Lu Hong, art director of Shenzhen Art Museum, famous critic and international curator.






传统与当代的成功对接 ——解读朱伟的艺术追求







我注意到,朱伟在借鉴与改造传统绘画的过程中,其实有一个不断试错或不断调整的实验过程。资料显示,他早先也有过其它的尝试。以他在1988年所画的《用八大笔法描绘北京故事人物图二号》为例,我们并不难发现,他当时是在已经做旧或强调时间感、间隔效果的宣纸上,以极简的写意笔法描绘民国的人物与天安门。而且,画上还借用了传统壁画的方式,即在深蓝色的长方形底子上,以汉简的风格与白色写下了一些文字。作品的确很有中国特点,但时代感却不太够。也许是感到了个人意图与形式之间尚存着差异,他此后大幅度地调整了创作方案。以他于1991年创作的《北京故事粉本之二》为例,虽然他还是保留了将宣纸做旧为画底的方式,但却改以传统院体(工笔)画传统作为创作的借鉴,这也成为了他今后的主要创作方向。恰如大家所见,在这幅表现讲相声情节的作品中,他既对人物进行了有意味的变形处理,还将立体主义的小面引用到了对背景的处理中。难得他将两者融合得特别的好。分析起来,在朱伟的画面中,人物变形的结果乃是由以下几个方面的因素所决定的:第一,传统院体(工笔)人物画的造型方式在起着前导作用,而他所做的工作就是将其转化,使之符合当下人的感觉。而且,在此过程中,他基于个人的特殊经历,还成功地创造了光头军人、大红旗、五角星、格子窗、芭蕉叶等具有个人特点的艺术符号,并让这些符号成功地转换为形式。应该说,这是新题材与新感受——包括“社会主义经验”进入传统程式,[5]继而改造传统程式的过程,其结果又自然的影响了画面大的结构与处理方式;第二,朱伟本人幽默化的心态亦起到了一定的作用,而这不仅十分有利于他以调侃的方式智慧表达生活的荒谬性,也很有利于他形成具有个人特点的造型方式——比如,他的人物脸部造型就具有大头、大鼻、大嘴、小耳的特点,以致让人一看就是朱伟的作品;第三,传统工笔画“三矾九染”的程序与材料自身引发的平面化、装饰化特点所致。也就是说,他一直是在遵从传统工笔画美学原则的基础上进行当代性的变通。联想到一些工笔画家常常借用三维或西方写实的画法改造工笔画,更令我体会到了朱伟的高明所在。与此相关的是,朱伟还进一步深化了他的创作追求,即一方面将现代摄影常用的大特写手法移入了他的画中——如在《北京故事三号》、近作《水墨研究课徒》系列中就运用了这样的构图方式;另一方面还将古人与今人并置的超现实方式置入了他的画中——如在《我的故事一号》、《新编花营绵阵五号》中,就有现代军人与古代小孩共处的处理。此外,他还巧妙地运用了“形象挪用”与“改画经典”的“后现代”方式——如在《两面红旗五号》、《中国日记五十四号》中都有对源自中国传统绘画的题材的借鉴与再处理。在前者,是借鉴 “曹衣出水”的手法,描绘了与当代中国人记忆密切有关的红旗局部;后者则对唐代大画家韩晃的《五牛图》局部进行了再处理。至于在色彩的运用上,我认为,尽管在现代生活与西方现代艺术的启示下,他也加进了一些新的手法,但他仍然是在传统的作画程序中操作,运用的也主要是中国画颜色。由于他画中的色彩是通过色墨交混的多次渲染而成,所以既具有薄中见厚、深沉耐看的效果,也具有与西画完全不同的艺术感觉。毫无疑问,在很大的程度上,朱伟那独辟蹊径的作品风格就是对以上诸特点加以交错使用才形成的。必须强调的是,朱伟最近的作品《开春图》系列一改了过去的大特写方式,采用的是传统构图方式。如在《开春图十七号》中,便在大片留白的背景之上画了四个失重的人,他们都表情木讷的站着,就像四个不倒翁一样。在画幅中间偏左的地方,放有一束开放的桃花以表明春天的到来,可游春人之间互不往来的场面,却似乎暗示了在当今世风日下,人们相互防范与强调自保的奇怪心理。而在新作《水墨研究课徒》系列中,他仍然采用了过去惯用的大特写构图与偏红的色调。背景是他创造的大红旗符号,前景上则是有着强烈朱伟造型特点的中国男性。其身着中山装,显得十分呆滞、麻木、迟钝。或者梳着中分头或侧分头;或者睁着眼与闭着眼。不知他人感受如何,我在看了画后,体会到的是一种强大的无形力量对大多数中国人的巨大影响。故我认为其仿佛是一幅幅关于时代的肖像。相信一切有着相同背景的人都可以从中读出自己的感想来。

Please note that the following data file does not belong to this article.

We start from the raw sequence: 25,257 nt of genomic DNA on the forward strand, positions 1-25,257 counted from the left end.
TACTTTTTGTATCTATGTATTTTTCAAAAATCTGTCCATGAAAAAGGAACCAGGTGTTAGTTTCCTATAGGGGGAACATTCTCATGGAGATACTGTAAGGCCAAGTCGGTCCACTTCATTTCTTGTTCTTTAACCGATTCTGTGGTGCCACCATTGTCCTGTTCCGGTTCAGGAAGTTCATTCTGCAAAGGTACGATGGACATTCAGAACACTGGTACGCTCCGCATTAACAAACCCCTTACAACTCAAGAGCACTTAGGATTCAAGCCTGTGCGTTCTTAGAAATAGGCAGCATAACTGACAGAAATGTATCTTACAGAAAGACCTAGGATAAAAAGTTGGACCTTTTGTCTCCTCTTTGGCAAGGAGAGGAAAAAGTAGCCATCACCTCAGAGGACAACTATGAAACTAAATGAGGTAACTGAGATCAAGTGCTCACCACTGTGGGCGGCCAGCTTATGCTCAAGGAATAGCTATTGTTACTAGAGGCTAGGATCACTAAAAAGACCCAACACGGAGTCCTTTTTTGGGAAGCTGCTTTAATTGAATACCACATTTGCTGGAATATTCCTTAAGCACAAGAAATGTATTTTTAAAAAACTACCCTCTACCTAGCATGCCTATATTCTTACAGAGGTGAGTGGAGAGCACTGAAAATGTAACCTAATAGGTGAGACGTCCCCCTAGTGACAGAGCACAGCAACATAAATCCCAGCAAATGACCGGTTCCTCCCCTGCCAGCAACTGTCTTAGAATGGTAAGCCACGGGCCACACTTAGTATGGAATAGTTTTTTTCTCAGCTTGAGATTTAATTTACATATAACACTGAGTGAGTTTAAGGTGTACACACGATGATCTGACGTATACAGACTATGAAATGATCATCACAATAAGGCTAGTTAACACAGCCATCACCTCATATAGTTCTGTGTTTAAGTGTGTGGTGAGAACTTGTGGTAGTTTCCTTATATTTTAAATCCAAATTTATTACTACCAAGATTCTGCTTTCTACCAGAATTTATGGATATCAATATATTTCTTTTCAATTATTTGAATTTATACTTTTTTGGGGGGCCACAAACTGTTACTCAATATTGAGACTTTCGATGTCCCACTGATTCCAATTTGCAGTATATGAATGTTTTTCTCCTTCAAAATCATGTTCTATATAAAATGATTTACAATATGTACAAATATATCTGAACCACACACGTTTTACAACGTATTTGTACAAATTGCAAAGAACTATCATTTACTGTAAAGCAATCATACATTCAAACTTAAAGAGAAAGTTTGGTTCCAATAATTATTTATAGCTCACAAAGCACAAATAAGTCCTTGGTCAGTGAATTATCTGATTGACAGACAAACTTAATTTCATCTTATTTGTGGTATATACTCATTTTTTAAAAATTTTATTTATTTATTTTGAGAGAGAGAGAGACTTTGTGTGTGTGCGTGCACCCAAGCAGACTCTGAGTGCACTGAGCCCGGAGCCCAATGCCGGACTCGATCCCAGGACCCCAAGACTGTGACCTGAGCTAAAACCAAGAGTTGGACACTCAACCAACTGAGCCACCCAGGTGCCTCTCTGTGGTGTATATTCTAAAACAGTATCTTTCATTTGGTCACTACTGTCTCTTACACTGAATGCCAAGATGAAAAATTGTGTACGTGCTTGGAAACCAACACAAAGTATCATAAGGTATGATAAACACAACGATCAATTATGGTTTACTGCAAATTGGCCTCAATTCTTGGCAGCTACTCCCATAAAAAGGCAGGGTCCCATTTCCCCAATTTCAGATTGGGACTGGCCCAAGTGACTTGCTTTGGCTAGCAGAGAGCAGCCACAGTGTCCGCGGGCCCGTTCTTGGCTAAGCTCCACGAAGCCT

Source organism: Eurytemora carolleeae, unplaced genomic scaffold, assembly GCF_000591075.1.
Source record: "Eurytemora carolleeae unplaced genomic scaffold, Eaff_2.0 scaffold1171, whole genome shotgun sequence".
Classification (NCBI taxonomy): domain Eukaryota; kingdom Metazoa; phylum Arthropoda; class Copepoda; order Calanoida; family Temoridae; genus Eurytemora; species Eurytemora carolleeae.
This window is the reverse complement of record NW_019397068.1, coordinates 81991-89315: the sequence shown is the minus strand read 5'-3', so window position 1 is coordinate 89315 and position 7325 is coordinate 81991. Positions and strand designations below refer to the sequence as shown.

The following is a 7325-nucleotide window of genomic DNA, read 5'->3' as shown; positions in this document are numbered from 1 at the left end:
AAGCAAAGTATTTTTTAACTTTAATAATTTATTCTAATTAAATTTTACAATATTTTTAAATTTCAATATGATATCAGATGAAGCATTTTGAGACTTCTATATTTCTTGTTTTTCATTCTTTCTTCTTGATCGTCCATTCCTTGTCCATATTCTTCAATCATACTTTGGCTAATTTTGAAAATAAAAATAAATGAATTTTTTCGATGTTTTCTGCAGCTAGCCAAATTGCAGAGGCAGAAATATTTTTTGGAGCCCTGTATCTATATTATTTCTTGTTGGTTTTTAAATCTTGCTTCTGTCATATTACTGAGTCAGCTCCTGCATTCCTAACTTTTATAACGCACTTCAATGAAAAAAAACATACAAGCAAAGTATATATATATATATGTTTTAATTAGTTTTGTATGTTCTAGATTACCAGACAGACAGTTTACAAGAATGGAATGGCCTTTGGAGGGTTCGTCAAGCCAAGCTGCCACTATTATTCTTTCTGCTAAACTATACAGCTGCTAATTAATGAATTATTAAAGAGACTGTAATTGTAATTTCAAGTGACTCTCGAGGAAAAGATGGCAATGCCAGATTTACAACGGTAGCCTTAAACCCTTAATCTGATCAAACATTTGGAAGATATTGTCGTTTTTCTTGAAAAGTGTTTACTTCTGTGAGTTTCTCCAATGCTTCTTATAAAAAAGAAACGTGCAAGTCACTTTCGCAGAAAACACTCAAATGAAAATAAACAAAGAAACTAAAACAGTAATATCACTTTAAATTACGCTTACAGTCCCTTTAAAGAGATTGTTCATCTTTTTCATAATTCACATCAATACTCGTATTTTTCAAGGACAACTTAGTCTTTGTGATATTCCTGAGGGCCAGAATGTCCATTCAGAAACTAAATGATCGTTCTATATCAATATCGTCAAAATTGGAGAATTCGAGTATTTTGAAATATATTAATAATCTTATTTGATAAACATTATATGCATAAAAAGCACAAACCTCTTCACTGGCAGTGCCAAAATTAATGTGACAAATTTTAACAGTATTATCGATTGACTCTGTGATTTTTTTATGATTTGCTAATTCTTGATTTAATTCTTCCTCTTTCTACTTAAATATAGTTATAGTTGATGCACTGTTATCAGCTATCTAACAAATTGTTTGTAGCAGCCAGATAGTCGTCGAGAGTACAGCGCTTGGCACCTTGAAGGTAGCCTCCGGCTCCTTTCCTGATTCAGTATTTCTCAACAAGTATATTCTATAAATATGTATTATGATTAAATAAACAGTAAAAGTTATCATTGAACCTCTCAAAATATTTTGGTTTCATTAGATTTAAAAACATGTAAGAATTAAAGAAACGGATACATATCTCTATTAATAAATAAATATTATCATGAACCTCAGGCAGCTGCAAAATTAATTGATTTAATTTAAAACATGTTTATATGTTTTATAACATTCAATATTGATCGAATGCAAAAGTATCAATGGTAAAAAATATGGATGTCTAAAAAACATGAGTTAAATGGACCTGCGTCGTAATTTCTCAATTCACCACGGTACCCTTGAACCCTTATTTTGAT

[1] 福西永,《形式的生命》,北京大学出版社,2011年1月版。
[3] 《朱伟:精神不能继承,继承的是技法和材料》,载于99艺术网:宋睿采访朱伟。
[4] 在“85新潮”时期,为反拨极左的文革创作模式,中国新潮艺术家更多是借鉴西方现代艺术的观念与手法,这虽然对超越文革模式与开创多元化的局面有利,但带来了“去中国化”的问题。从90年代中期以后,中国当代艺术开始了“再中国化”的努力。而朱伟追求的重要性在此之中,也显示出来了。
[6] 载于《文艺报》2000年5月11日第4版。